- Forbearance and Compulsion: The Rhetoric of Religious Tolerance and Intolerance in Late Antiquity
Intolerance has been at the heart of our understanding of Christianity and Rome ever since Enlightenment scholars, particularly Voltaire and Gibbon, identified it as the primary component in that religion's eventual "triumph." Voltaire did it by denying that the Romans were persecutors, Gibbon by giving intolerance pride of place in his famous five reasons for Christian success (Decline and Fall, ch. 15). Their conclusions resonated with a readership that had the legacy of the medieval Church and the bloody wars of the Reformation burned into its consciousness, and the notion that intolerance accounts for the brutal suppression of variant belief that followed in the wake of Constantine's conversion still makes a certain a priori sense. (Voltaire's argument about persecution is another matter: basically, he held in his Traité sur la tolérance a l'occasion de la mort de Jean Calas  that such persecutions as did take place had to be minimal, because persecution is irrational and the Romans were not. Gibbon, who thought little of Voltaire's historical skills, finessed the issue by painting Roman magistrates as Enlightenment rationalists provoked by religious fanatics.)
In this book, Maijastina Kahlos pointedly steers clear of any argument over causality, focusing instead on the rhetoric used by persecutors, whether pagan or Christian. She also steers clear of the baggage contained in the word "toleration"—strictly, applicable only to state policies enacted in modern times—by using the terms "forbearance" and "compulsion," which she rightly holds more accurately reflect ancient thought and circumstances. In an introductory chapter, Kahlos identifies three consistent arguments used to justify religious oppression: (1) what she calls "TINA arguments" (for "There Is No Alternative"), used by reluctant persecutors to justify their decisions; (2) paternalistic arguments ("it's for your own good"), and (3), as a subset of (2) a medical analogy that used "the metaphor of disease and its remedies" to justify unpalatable actions (pp. 2–3). Six subsequent chapters proceed chronologically. Chapter 2 covers Greco-Roman views prior to 250 CE; Chapter 3, "The Third Century"; Chapter 4, "From Constantine to Constantius II"; Chapter 5, "From Julian to Valentinian I"; Chapter 6, "From Gratian to Theodosius I"; Chapter 7, "After Theodosius I." The book concludes with a relatively brief chapter, "Towards a World of One Alternative?," in which Kahlos reflects on the effect of this rhetoric on subsequent western thought. In each chapter, Kahlos focuses on "the dialectic between forbearance and compulsion" and a second [End Page 389] dialectic "between uniformity and diversity" from the perspective of the government and two opposing groups: those who argue for a unified religious policy and those who argue for religious freedom and diversity. The former she labels "pressure groups" and the latter the "voice of resistance" (p.3). Each chapter is divided into two to four subchapters.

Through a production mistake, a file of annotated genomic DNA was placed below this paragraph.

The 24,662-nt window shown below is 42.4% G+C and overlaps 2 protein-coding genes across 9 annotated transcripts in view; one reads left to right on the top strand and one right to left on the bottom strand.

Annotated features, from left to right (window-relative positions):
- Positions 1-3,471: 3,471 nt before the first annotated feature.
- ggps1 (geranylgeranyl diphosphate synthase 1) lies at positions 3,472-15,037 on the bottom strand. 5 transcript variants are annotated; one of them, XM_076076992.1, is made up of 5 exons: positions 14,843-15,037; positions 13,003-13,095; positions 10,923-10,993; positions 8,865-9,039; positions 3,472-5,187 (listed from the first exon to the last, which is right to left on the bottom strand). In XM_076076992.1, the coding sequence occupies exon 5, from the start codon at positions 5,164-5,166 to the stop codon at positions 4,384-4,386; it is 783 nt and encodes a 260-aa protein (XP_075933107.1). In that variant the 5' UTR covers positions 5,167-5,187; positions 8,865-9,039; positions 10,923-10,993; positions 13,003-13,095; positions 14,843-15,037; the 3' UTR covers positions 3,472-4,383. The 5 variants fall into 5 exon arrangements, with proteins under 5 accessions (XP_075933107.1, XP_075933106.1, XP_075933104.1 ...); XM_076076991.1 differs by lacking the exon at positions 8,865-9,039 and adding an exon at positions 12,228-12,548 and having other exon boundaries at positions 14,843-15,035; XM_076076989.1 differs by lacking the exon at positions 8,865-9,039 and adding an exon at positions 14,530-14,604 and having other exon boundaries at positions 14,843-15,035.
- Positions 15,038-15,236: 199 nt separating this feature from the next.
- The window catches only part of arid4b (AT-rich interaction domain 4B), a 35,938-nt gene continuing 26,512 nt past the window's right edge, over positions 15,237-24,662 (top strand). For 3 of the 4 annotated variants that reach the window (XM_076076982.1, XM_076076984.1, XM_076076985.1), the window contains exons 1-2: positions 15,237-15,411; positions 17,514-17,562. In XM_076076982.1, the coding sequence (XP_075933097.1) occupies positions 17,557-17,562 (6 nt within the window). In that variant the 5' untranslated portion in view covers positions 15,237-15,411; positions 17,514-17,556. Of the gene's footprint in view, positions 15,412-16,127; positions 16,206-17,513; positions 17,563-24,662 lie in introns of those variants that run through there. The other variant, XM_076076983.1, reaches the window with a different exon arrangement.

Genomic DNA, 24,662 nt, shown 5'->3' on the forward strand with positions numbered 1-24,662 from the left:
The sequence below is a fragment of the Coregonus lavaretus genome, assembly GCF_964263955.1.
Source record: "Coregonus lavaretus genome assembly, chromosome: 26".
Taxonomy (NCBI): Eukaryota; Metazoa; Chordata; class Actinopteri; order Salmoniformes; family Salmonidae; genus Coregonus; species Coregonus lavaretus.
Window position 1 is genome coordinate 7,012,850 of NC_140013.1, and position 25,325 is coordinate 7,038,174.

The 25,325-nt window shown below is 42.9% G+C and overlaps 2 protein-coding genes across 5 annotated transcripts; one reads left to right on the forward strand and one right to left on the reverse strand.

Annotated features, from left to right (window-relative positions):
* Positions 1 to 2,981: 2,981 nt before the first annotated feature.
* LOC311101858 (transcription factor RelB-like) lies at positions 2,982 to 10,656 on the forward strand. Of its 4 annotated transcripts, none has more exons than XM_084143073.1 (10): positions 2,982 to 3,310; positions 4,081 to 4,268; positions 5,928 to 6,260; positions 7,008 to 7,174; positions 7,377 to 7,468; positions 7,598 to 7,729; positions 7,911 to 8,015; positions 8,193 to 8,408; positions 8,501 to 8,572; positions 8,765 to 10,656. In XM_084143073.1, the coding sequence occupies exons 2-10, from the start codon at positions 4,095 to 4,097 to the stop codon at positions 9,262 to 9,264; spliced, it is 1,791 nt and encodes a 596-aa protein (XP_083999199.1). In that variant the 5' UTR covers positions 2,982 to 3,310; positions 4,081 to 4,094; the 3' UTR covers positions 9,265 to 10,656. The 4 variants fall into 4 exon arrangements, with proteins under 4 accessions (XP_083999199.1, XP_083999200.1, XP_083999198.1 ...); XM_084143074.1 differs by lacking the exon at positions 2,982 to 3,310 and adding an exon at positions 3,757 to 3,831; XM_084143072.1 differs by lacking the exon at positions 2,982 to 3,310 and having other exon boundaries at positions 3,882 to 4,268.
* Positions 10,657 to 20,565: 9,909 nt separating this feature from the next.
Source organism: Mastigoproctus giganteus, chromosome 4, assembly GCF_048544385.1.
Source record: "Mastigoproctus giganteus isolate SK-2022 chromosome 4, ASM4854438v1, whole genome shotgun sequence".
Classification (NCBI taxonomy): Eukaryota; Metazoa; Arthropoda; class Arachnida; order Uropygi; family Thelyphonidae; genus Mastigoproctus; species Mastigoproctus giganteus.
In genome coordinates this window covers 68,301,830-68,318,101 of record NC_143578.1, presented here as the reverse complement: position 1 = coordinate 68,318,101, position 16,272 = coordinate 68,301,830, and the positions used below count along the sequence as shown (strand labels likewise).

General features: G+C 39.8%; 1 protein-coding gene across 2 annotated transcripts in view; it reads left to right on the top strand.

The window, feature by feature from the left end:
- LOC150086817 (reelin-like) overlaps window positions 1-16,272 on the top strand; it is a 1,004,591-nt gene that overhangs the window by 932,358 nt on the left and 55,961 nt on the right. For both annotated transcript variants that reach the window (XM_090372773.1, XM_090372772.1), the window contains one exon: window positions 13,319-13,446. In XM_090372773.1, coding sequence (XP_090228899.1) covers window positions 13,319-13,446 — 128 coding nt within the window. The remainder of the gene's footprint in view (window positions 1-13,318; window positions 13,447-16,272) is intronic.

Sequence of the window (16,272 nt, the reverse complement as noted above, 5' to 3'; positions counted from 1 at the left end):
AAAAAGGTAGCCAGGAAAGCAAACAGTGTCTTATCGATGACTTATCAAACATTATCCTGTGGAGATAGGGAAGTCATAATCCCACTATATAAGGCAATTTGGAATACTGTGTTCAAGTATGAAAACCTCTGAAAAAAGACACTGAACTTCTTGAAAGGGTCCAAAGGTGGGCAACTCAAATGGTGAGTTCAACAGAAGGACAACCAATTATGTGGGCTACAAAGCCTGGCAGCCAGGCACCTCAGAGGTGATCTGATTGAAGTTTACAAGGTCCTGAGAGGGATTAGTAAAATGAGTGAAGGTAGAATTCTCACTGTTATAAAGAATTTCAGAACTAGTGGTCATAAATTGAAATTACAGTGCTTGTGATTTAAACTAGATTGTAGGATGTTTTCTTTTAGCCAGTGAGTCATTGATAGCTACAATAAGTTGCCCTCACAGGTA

A great advantage of Kahlos' approach is that it brings out underlying consistencies often obscured in studies that concentrate on a narrower time span or focus on religious change. She notes, for instance, that Greek and Roman forbearance always had limits. For Greece, she cites both the treatment of philosophers in Athens and Plato, who used the medical analogy in the Laws to justify suppression of religious dissent "as a sickness that needs to be cured, by forcible measures if necessary" (p.10). Similarly, despite their indifference to most non-Roman cults (too frequently mistaken for toleration), Romans drew a distinction between religio and superstitio that set limits to their forbearance.
Constantine's reign, while still significant, appears to be less of a watershed in these pages. In part, this is because Kahlos places the Great Persecution and Lactantius's important writings in the preceding chapter on the third century; in part because she characterizes the document traditionally known as the Edict of Milan, with its guarantee of religious freedom, as "Licinius' letter." Technically, that is what it is, but the effect is to...